Category Archives: Family Law

Divorce Based On Inappropriate Marital Conduct: What to Claim When A Spouse Will Not Concede That There are Irreconcilable Differences

In Tennessee, the only type of divorce that can be characterized as  “no fault” is one based on “irreconcilable differences” between the parties.  You cannot get such a divorce, however, unless you and your spouse agree on all of the terms of the divorce, including property division, spousal support and parenting issues if children are

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Alimony and Retirement: Do You Have to Work for Your “Ex” Until You Die?

Earlier this year, the Tennessee Court of Appeals addressed this issue in Malkin v. Malkin. And, as is so often the case, the answer to the question is “not necessarily,” and “it depends.” While retirement usually results in a significant reduction in your income, that faxt, standing alone, may not be enough to get you

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Can A Spouse Who Has Committed Adultery Still Get Alimony In A Divorce Case? The Tennessee Court Of Appeals Says, “Yes.”

In Tennessee, when a divorce court decides whether to make an award of alimony, it can give consideration to the fault of the spouse who wants the alimony for the demise of the marriage.  For example, if a spouse has committed adultery, the court can take that into account as a factor against awarding alimony

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Appealing From An Alimony Award: What Can Happen When The Trial Court Does Not Clearly State The Factual Basis For Its Decision

If you are thinking about taking an appeal in a divorce case involving alimony, you may find some help in the Tennessee Court of Appeals’ recent decision in Joyce v. Ellard, 2015 WL 3397050 (May 26, 2013). That case is a good example of what can happen when a trial court does not provide a

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After The Divorce: What Can Happen If You Try To Alienate Your Children’s Affections Toward You Former Spouse, And Talk To Them About The Case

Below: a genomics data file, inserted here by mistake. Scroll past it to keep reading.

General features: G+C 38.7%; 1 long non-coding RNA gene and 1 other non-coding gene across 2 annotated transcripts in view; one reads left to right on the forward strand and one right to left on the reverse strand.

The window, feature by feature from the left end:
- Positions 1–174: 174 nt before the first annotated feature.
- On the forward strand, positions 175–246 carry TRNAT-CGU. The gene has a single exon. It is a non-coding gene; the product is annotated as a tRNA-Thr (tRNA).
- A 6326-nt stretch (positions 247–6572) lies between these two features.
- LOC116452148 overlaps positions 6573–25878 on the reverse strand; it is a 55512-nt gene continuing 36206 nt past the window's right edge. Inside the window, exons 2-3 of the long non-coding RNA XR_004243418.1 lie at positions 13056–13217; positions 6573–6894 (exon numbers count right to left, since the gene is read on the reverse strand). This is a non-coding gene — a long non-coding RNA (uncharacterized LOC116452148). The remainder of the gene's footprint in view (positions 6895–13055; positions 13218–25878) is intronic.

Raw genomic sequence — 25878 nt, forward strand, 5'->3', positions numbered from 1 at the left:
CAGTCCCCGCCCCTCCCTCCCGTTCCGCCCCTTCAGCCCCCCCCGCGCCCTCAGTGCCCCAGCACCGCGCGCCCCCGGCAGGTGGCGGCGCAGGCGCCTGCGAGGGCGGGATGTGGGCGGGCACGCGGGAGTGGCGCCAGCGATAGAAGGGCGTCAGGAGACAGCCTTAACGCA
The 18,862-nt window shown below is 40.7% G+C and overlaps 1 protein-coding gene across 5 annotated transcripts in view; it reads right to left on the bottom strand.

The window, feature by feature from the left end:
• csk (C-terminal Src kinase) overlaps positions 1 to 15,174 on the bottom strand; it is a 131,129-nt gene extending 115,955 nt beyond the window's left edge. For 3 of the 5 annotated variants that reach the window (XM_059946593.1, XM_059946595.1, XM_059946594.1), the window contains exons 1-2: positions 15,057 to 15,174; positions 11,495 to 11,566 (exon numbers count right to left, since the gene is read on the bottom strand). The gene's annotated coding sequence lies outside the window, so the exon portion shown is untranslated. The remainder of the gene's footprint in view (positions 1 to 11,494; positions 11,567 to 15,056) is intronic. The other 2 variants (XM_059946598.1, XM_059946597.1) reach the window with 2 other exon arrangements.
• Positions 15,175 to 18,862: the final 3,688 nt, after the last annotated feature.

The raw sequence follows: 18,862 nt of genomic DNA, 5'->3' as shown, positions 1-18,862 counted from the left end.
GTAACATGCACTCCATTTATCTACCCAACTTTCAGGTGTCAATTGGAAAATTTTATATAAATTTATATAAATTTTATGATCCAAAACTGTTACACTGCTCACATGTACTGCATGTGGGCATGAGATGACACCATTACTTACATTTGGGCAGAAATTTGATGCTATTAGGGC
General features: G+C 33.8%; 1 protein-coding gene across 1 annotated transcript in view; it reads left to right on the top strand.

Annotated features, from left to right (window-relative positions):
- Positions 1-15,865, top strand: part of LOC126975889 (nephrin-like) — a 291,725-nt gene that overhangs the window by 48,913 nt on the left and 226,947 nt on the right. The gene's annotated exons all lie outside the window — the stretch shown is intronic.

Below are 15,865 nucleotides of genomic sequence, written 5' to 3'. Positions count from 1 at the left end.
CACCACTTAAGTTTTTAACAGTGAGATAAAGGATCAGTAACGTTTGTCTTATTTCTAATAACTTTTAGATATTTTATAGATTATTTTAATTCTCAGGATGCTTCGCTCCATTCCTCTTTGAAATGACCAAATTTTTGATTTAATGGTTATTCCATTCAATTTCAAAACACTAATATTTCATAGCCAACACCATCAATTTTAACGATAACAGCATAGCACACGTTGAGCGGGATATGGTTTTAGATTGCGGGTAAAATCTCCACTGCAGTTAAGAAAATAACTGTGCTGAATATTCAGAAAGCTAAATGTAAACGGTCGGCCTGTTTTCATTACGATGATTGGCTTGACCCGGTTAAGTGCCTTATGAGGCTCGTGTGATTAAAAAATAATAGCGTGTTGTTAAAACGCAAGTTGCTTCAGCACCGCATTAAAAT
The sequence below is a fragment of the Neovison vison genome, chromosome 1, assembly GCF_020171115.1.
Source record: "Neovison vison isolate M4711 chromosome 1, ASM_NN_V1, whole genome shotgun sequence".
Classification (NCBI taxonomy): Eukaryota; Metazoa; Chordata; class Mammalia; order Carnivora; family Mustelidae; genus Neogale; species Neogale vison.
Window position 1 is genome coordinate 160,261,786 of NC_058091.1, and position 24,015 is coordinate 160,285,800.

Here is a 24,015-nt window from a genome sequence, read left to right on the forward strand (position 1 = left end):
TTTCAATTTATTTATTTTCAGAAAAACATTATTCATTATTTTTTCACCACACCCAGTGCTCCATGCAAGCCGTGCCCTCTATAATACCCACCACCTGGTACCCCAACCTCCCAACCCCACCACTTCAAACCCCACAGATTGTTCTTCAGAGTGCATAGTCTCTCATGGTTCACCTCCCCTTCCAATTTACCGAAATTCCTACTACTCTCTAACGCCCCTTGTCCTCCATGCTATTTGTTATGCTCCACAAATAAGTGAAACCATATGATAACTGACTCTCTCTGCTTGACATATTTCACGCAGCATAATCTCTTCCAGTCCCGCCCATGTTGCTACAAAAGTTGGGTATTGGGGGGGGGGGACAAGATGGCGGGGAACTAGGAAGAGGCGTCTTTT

The divorce is finally over.  You have a Parenting Plan Order for your children. It says you are not allowed to make derogatory remarks about your ex to the kids. And, the judge told you not to try to turn the kids against your ex. But, surely, you think, such warnings aren’t really going to

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Modifying The Parenting Plan In Tennessee: When Has There Been A Material Change In Circumstances?

In Tennessee, if you want to modify the court-ordered Parenting Plan for your child, you must prove that there has been “a material change in circumstances” and that a modification is in the child’s “best interests.” In this post, we will look at the first of those two requirements. There are no bright-line rules for

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Parental Relocation: Is Remarriage To A New Spouse, Without More, Enough For You To Be Able To Move Your Children Out Of Tennessee?

Under Tennessee law, if a former spouse wants to relocate with minor children to a place more than 50 miles away from the other parent, she must give him 60 days advance written notice by certified mail.  If he objects to the relocation, a court will determine whether to approve the proposed relocation. If a

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Equal Parenting Time In Tennessee: Can The Courts Refuse?

Parenting time in Tennessee: Can divorce courts refuse to grant equal parenting time even if that’s what both the husband and wife want? If divorcing spouses agree that they want 50/50 parenting time with their children (alternating weeks back and forth), can the court order otherwise?  Can it “split” custody so as to place the

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Alimony: Does Ability To Pay Matter?

You can take anything you think you deserve You can take all the records you said you’d never heard I can’t bring myself to care anymore I will avert my gaze as you walk out the door Please don’t make me pay alimony Please don’t make me pay alimony Oh alimony, Oh alimony ~ From

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Grandparent Visitation Rights In Tennessee: Does Blood Relation Matter?

Our family never shared the same last name But our family was a family the same (And they say) Blood is thicker than water Oh, but love is thicker than blood ~ Thicker Than Blood by Garth Brooks ~ In my last post, I told you about T.C.A. § 36-6-306, which sets forth — that’s

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